(adsbygoogle = window.adsbygoogle || []).push({}); 1. The problem statement, all variables and given/known data

I have to find the magnetic vector potential in a round coaxial cable. The internal conductor has a finite (known) conductivity. The external conductor is a perfect electrical conductor. Both the radius of the internal and the external conductors are known.

I have to assume that everything happens in sinusoidal regime, hence the use of phasors.

Furthermore, the current and the vector potential have only a component along the z-axis. I have to use the Coulomb gauge, and magneto-quasi-static approximations.

First of all, I had to show that the z-component of the vector potential, Az, obeys a certain differential equation in the inner conductor. (see "relevant equations" below). That was no problem. I had to solve this equation wich was no problem either. To find the actual solution, I needed two boundary conditions. This too was no problem.

The actual problem is that I have to find a third boundary condition to find E0.

2. Relevant equations

The differential equation:

Laplacian(Az) - j*omega*mu0*sigma*Az = -mu0*sigma*E0

with E0 a constant, and j the imaginary unit. E0=dV/dz,the derivative of the scalar potential (this can be shown to be constant easily using the restrictions on the components of the E and A vectors, and the law of Faraday).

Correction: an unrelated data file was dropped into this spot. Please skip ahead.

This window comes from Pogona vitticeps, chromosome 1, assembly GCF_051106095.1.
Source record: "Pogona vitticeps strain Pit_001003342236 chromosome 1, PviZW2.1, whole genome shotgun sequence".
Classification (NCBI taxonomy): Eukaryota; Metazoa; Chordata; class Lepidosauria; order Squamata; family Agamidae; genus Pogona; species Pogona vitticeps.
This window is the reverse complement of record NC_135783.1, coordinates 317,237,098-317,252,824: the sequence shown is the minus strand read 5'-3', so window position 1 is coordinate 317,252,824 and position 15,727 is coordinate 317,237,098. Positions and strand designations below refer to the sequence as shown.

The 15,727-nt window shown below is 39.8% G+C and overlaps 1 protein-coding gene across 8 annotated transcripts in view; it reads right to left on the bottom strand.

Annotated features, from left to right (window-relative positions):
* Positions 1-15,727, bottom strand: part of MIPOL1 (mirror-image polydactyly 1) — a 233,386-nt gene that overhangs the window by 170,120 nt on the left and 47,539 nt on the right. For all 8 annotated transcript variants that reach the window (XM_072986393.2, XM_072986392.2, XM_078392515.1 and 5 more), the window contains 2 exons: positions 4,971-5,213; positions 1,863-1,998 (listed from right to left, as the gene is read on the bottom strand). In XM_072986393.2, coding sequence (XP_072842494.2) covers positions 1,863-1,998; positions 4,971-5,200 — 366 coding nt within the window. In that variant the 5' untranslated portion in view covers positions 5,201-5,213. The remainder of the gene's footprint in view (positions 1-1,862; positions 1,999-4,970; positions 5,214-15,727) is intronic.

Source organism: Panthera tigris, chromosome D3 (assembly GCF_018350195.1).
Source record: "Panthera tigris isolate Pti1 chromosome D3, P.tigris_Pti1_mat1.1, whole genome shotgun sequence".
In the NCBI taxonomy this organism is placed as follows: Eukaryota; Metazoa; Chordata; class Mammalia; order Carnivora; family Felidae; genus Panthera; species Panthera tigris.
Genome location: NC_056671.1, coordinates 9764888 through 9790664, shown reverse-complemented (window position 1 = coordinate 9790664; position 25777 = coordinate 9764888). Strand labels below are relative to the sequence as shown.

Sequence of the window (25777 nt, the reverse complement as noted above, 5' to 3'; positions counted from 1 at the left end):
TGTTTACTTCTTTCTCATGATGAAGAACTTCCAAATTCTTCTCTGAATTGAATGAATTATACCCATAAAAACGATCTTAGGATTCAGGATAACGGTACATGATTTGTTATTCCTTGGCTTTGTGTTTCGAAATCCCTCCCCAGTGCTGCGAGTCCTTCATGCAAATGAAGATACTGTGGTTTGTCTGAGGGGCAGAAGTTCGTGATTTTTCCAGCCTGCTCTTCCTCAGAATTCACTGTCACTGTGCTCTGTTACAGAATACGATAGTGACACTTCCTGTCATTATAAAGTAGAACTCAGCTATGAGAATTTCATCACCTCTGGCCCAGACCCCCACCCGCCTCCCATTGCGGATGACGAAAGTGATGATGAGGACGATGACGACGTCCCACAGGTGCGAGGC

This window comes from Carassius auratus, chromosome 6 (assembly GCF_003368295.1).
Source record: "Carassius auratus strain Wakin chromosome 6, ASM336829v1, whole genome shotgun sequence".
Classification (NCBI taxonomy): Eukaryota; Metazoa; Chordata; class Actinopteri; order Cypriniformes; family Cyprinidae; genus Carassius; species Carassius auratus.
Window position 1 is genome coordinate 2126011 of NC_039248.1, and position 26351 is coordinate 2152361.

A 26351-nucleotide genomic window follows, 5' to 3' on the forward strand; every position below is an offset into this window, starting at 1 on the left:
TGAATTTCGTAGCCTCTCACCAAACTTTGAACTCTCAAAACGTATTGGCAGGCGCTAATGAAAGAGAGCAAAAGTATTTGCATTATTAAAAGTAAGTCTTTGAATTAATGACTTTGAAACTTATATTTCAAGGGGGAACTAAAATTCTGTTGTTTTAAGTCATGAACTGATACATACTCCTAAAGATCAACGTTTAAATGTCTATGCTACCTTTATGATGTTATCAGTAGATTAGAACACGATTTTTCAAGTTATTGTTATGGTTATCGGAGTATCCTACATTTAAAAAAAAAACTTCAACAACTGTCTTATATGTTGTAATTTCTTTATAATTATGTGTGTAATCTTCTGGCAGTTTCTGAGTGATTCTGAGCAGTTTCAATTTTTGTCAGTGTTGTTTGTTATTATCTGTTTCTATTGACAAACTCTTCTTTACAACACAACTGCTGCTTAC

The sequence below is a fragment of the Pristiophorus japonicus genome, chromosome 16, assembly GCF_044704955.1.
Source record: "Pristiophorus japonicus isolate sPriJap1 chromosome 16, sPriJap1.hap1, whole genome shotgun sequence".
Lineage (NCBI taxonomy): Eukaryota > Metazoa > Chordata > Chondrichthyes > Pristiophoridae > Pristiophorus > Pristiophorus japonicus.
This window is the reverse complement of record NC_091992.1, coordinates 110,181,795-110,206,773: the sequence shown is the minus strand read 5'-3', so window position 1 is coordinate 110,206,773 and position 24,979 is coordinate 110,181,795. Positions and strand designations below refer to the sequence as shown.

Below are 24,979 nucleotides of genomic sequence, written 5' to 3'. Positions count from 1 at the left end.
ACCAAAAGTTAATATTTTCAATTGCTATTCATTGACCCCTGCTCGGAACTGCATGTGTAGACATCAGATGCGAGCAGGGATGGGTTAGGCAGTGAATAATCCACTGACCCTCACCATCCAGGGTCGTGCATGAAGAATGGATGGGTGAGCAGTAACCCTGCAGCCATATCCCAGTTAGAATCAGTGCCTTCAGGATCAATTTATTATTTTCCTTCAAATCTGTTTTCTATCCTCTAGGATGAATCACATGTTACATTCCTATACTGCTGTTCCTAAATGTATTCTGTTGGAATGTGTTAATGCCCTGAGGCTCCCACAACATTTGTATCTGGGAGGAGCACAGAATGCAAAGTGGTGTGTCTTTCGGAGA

The solution of this equation:

Az(r) = BesselJ(0,(-mu0*sigma*omega*j)^(1/2)*r)*c-1/omega*E0*j

where c is a constant that can be determined from the boundary conditions. Another bessel function was thrown away because it has a singularity at r=0.

The boundary conditions:

-The B-field must be 0 for r=0 (no extra infrmation follows from this)

-the B-field must be equal to mu0*I_totaal/(2*Pi*a) at r=a

where I_totaal is the total current, and a is the radius of the inner conductor.

3. The attempt at a solution

Knowing all this, I can solve the differential equation completely. It is surprising that nor the E-field, nor the B-field depend on E0. Look:

Ez = -dAz/dt + E0

thus

Ez = -j*omega*Az + E0

Ez = -j*omega*Az + E0

Ez = -j*omega*(something -1/omega*E0*j) + E0

Ez = -j*omega*something -E0 + E0

Ez = -j*omega*something

where "something" does not depend on E0.

For the B-field, I have to take the curl of A, wich implies taking spatial derivatives. E0 will disappear, since it is independent of position.

Yet I still have to find a "third condition" to determine E0. I think that, since there are no free charges anywhere in the problem, and in the magneto-quasi-static approximation one ignores the slight charge buildups that could be associated with electrical waves in a conductor, the scalar potential V has to be constant (independent of position), and hence, that E0 has to be zero. Unfortunately, this sounds slightly too easy to be true. Am I overlooking something?

Thanks in advance.

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# Vector potential in a coaxial cable

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